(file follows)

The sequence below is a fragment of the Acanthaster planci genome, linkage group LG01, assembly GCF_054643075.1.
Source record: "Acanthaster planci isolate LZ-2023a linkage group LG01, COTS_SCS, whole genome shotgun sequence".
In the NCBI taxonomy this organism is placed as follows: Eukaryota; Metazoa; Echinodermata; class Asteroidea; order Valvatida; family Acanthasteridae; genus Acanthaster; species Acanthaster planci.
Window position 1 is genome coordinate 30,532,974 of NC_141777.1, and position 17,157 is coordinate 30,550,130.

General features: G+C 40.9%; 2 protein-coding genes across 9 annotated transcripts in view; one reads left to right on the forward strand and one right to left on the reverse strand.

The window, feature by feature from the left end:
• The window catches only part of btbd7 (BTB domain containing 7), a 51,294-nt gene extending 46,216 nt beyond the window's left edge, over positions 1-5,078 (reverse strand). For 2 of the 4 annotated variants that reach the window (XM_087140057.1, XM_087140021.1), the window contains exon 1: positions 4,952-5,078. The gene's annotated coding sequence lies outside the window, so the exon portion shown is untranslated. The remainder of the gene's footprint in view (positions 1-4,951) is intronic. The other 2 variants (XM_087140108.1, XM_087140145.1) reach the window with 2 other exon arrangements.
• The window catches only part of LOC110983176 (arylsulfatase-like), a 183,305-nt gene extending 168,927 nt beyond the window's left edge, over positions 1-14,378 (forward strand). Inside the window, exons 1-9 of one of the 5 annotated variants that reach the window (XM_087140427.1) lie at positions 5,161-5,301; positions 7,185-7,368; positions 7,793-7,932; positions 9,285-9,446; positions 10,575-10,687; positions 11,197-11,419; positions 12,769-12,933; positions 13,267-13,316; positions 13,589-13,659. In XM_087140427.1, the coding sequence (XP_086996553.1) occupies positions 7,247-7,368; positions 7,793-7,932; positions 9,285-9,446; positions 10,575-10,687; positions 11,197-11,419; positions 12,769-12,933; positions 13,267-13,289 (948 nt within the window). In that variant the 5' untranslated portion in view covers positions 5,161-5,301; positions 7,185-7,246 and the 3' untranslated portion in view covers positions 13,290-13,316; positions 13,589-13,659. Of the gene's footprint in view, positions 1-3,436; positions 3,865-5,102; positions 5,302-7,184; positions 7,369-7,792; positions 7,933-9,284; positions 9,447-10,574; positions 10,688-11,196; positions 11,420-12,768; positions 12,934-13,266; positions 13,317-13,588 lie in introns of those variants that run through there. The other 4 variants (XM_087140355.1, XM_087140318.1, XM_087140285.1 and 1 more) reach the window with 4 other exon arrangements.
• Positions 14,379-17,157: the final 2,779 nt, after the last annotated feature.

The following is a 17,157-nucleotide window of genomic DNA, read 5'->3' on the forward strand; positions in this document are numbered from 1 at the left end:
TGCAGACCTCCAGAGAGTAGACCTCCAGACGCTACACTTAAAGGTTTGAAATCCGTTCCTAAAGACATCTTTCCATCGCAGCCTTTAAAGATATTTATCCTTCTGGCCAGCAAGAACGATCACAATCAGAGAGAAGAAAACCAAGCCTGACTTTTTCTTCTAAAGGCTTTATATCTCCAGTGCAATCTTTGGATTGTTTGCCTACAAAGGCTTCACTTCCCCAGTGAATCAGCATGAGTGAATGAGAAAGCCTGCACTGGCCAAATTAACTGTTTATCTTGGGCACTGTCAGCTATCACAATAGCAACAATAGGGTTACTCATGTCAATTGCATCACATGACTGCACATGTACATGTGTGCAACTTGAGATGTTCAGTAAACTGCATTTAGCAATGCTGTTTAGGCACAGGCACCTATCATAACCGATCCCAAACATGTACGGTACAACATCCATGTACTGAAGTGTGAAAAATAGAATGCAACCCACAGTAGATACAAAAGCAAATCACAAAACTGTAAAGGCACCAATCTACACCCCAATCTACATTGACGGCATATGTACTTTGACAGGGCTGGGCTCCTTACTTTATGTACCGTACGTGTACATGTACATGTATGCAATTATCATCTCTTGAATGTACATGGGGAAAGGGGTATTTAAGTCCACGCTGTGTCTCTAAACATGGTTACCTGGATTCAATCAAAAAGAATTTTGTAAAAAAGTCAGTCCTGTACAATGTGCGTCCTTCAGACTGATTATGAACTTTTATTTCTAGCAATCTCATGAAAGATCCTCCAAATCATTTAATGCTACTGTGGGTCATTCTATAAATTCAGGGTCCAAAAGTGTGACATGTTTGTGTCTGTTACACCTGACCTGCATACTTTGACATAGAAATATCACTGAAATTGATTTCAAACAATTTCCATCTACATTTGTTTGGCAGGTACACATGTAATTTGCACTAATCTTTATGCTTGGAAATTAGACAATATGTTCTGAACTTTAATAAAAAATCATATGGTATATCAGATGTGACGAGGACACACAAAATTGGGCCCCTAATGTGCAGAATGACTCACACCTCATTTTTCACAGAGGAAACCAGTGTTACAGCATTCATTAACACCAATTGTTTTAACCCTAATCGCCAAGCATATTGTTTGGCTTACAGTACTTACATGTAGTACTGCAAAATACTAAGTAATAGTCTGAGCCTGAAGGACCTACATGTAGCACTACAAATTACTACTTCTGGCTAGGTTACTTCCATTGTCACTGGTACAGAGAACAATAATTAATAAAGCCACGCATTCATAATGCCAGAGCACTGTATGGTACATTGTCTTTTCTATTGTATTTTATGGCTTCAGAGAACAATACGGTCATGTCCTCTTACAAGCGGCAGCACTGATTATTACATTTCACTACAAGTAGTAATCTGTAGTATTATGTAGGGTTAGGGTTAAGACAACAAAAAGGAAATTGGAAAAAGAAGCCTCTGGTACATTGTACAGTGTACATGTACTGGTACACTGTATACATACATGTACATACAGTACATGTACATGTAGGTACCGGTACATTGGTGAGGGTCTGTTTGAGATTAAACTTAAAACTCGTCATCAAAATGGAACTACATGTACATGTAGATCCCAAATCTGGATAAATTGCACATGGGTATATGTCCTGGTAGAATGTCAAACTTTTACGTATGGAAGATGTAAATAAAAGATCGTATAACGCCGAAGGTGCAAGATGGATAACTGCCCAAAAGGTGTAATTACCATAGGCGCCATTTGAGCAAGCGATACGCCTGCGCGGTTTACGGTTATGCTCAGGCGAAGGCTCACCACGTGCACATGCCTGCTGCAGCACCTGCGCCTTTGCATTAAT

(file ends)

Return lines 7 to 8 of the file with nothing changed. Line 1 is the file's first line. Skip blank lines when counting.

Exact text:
• The window catches only part of btbd7 (BTB domain containing 7), a 51,294-nt gene extending 46,216 nt beyond the window's left edge, over positions 1-5,078 (reverse strand). For 2 of the 4 annotated variants that reach the window (XM_087140057.1, XM_087140021.1), the window contains exon 1: positions 4,952-5,078. The gene's annotated coding sequence lies outside the window, so the exon portion shown is untranslated. The remainder of the gene's footprint in view (positions 1-4,951) is intronic. The other 2 variants (XM_087140108.1, XM_087140145.1) reach the window with 2 other exon arrangements.
• The window catches only part of LOC110983176 (arylsulfatase-like), a 183,305-nt gene extending 168,927 nt beyond the window's left edge, over positions 1-14,378 (forward strand). Inside the window, exons 1-9 of one of the 5 annotated variants that reach the window (XM_087140427.1) lie at positions 5,161-5,301; positions 7,185-7,368; positions 7,793-7,932; positions 9,285-9,446; positions 10,575-10,687; positions 11,197-11,419; positions 12,769-12,933; positions 13,267-13,316; positions 13,589-13,659. In XM_087140427.1, the coding sequence (XP_086996553.1) occupies positions 7,247-7,368; positions 7,793-7,932; positions 9,285-9,446; positions 10,575-10,687; positions 11,197-11,419; positions 12,769-12,933; positions 13,267-13,289 (948 nt within the window). In that variant the 5' untranslated portion in view covers positions 5,161-5,301; positions 7,185-7,246 and the 3' untranslated portion in view covers positions 13,290-13,316; positions 13,589-13,659. Of the gene's footprint in view, positions 1-3,436; positions 3,865-5,102; positions 5,302-7,184; positions 7,369-7,792; positions 7,933-9,284; positions 9,447-10,574; positions 10,688-11,196; positions 11,420-12,768; positions 12,934-13,266; positions 13,317-13,588 lie in introns of those variants that run through there. The other 4 variants (XM_087140355.1, XM_087140318.1, XM_087140285.1 and 1 more) reach the window with 4 other exon arrangements.